Steven Holt on decorating decisions and why the wilted Pelargonium wasn't your fault
Nothing transforms a room like a living plant. A vibrant shock of green adds life and vitality to your home. Plants filter the air and promote health and well being. I love house plants, and at times my love borders on obsession. I talk to them, I pet them, I treat them like family.
Some people will say they have horrible luck with house plants. No matter what, they just can't keep them alive. A black thumb. They back this up with multiple accounts of plant failure – the fern that wilted, the ficus that lost all its leaves, or that cactus that turned to mush. No doubt there are many who've suffered a poor history with plants, but the misfortune is not cosmic or predestined. Plants, like any living thing, require a specific set of environmental factors to survive. You wouldn't bring home a cat, put it in an aquarium and feed her potato crisps. Of course not. And when the inevitable tragedy occurred, you certainly wouldn't lament about your bad luck with pets. It's the same for plants! They're a responsibility, and should be treated as such.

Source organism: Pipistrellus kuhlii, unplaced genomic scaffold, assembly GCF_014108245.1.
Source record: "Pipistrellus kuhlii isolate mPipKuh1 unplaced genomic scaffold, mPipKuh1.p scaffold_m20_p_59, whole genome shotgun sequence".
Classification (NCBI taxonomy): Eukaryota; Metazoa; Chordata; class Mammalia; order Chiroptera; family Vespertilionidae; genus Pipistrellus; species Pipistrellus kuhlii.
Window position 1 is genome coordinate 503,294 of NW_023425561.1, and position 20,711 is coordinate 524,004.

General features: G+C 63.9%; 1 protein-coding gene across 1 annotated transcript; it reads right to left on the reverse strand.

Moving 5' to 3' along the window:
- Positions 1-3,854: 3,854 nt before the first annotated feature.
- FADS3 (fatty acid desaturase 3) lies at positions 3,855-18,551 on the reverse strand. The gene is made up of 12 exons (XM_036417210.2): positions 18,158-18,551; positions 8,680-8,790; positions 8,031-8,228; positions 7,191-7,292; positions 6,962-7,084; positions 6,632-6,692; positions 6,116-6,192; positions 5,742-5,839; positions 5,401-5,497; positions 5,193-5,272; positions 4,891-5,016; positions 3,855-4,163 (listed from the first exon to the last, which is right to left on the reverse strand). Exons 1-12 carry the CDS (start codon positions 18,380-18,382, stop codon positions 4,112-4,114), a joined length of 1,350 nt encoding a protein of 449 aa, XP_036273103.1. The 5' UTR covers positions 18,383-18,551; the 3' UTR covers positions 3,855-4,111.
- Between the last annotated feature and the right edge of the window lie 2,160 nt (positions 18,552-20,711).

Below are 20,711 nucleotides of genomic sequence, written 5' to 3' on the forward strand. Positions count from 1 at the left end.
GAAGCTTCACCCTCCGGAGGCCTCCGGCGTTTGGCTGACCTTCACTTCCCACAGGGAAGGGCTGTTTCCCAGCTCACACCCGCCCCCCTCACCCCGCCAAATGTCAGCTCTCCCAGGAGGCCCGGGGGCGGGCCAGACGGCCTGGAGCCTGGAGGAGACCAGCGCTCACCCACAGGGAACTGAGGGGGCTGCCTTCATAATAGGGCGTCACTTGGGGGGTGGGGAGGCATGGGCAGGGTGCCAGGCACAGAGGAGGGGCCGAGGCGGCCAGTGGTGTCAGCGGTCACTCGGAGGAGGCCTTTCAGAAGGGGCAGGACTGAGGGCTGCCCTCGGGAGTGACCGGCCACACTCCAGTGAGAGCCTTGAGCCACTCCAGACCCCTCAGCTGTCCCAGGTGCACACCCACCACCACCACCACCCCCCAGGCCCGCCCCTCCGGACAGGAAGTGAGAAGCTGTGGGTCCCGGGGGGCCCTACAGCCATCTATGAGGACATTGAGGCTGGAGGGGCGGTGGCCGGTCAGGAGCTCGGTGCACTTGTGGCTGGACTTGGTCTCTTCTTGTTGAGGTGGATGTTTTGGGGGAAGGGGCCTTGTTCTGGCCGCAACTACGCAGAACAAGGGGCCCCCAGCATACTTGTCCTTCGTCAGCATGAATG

House plants should be the first decisions you make when decorating. Determine your lighting conditions, the type of plants you desire (that are compatible to your lighting conditions), and how large you want them to grow. Once this is established, you know exactly how much room needs to be allowed and where to allow it. Furniture can then be planned accordingly. For most, this may seem odd. But if you are certain you want plants as a focus in your environment, the space for these plants must be thought of without the bias or influence of existing furniture.
Before bringing a plant home, it's important to do your research. Is your flat sunny? What direction are the windows? How hot is the sill during the day? Does that corner get direct, or indirect light – and for how long? These are important factors, and will help inform whether you should get a sun loving Pelargonium, an Adiantum that thrives in open shade, or maybe a Monstera that likes bright but diffused light. A little investigation would show that the fern wilted because it was exposed to too much sun, the ficus lost its leaves after being moved, and the cactus was rotten from constant watering. The more you know about your plants, their native habitats, and natural growing conditions, the better.
Consider this a PSA promoting the health and well-being of house plants. If you can't, just absolutely can not keep plants alive, I urge you to give your remaining plants to a friend that can. Next, print out one of these vintage interiors, frame it, and hang it on the wall. You can then live vicariously through the rooms of people who can keep care of plants. No need to water, no repotting, no responsibility. This isn't judgement, I'm only thinking about the plants and what's good for them. And these rooms were definitely designed for plants.